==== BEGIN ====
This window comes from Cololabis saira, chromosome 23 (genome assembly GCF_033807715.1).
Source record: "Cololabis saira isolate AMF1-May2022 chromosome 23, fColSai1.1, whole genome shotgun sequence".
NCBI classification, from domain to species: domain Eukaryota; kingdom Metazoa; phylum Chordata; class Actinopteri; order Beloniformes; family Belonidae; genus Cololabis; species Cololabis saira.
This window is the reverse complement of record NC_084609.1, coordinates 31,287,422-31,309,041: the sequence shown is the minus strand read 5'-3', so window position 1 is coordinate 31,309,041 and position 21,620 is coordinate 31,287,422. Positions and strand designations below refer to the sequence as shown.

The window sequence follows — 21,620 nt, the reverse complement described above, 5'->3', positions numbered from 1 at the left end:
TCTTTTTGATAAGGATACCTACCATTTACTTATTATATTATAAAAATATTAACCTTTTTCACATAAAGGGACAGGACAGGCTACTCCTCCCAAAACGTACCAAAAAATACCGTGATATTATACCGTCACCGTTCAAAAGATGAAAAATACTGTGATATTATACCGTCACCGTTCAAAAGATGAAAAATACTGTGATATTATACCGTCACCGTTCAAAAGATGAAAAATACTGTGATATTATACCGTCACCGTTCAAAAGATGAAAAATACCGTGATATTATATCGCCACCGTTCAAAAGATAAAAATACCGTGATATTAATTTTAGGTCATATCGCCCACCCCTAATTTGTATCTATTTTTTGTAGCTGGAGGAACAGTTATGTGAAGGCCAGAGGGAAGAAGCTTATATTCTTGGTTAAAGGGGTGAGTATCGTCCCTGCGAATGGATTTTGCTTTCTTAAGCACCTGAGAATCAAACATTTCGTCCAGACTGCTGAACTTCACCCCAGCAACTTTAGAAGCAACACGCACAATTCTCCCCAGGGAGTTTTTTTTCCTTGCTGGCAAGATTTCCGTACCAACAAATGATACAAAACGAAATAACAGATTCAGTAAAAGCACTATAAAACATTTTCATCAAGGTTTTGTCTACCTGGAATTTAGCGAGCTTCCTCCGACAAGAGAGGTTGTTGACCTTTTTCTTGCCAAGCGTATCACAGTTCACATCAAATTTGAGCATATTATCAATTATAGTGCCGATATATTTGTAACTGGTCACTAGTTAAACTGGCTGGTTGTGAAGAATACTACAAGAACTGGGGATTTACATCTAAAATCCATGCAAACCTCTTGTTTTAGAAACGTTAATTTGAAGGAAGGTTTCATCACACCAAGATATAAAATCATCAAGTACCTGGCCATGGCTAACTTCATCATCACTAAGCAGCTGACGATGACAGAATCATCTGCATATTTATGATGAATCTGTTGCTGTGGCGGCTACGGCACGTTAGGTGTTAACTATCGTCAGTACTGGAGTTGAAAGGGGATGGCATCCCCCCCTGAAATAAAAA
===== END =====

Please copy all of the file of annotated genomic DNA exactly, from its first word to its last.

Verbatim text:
This window comes from Cololabis saira, chromosome 23 (genome assembly GCF_033807715.1).
Source record: "Cololabis saira isolate AMF1-May2022 chromosome 23, fColSai1.1, whole genome shotgun sequence".
NCBI classification, from domain to species: domain Eukaryota; kingdom Metazoa; phylum Chordata; class Actinopteri; order Beloniformes; family Belonidae; genus Cololabis; species Cololabis saira.
This window is the reverse complement of record NC_084609.1, coordinates 31,287,422-31,309,041: the sequence shown is the minus strand read 5'-3', so window position 1 is coordinate 31,309,041 and position 21,620 is coordinate 31,287,422. Positions and strand designations below refer to the sequence as shown.

The window sequence follows — 21,620 nt, the reverse complement described above, 5'->3', positions numbered from 1 at the left end:
TCTTTTTGATAAGGATACCTACCATTTACTTATTATATTATAAAAATATTAACCTTTTTCACATAAAGGGACAGGACAGGCTACTCCTCCCAAAACGTACCAAAAAATACCGTGATATTATACCGTCACCGTTCAAAAGATGAAAAATACTGTGATATTATACCGTCACCGTTCAAAAGATGAAAAATACTGTGATATTATACCGTCACCGTTCAAAAGATGAAAAATACTGTGATATTATACCGTCACCGTTCAAAAGATGAAAAATACCGTGATATTATATCGCCACCGTTCAAAAGATAAAAATACCGTGATATTAATTTTAGGTCATATCGCCCACCCCTAATTTGTATCTATTTTTTGTAGCTGGAGGAACAGTTATGTGAAGGCCAGAGGGAAGAAGCTTATATTCTTGGTTAAAGGGGTGAGTATCGTCCCTGCGAATGGATTTTGCTTTCTTAAGCACCTGAGAATCAAACATTTCGTCCAGACTGCTGAACTTCACCCCAGCAACTTTAGAAGCAACACGCACAATTCTCCCCAGGGAGTTTTTTTTCCTTGCTGGCAAGATTTCCGTACCAACAAATGATACAAAACGAAATAACAGATTCAGTAAAAGCACTATAAAACATTTTCATCAAGGTTTTGTCTACCTGGAATTTAGCGAGCTTCCTCCGACAAGAGAGGTTGTTGACCTTTTTCTTGCCAAGCGTATCACAGTTCACATCAAATTTGAGCATATTATCAATTATAGTGCCGATATATTTGTAACTGGTCACTAGTTAAACTGGCTGGTTGTGAAGAATACTACAAGAACTGGGGATTTACATCTAAAATCCATGCAAACCTCTTGTTTTAGAAACGTTAATTTGAAGGAAGGTTTCATCACACCAAGATATAAAATCATCAAGTACCTGGCCATGGCTAACTTCATCATCACTAAGCAGCTGACGATGACAGAATCATCTGCATATTTATGATGAATCTGTTGCTGTGGCGGCTACGGCACGTTAGGTGTTAACTATCGTCAGTACTGGAGTTGAAAGGGGATGGCATCCCCCCCTGAAATAAAAA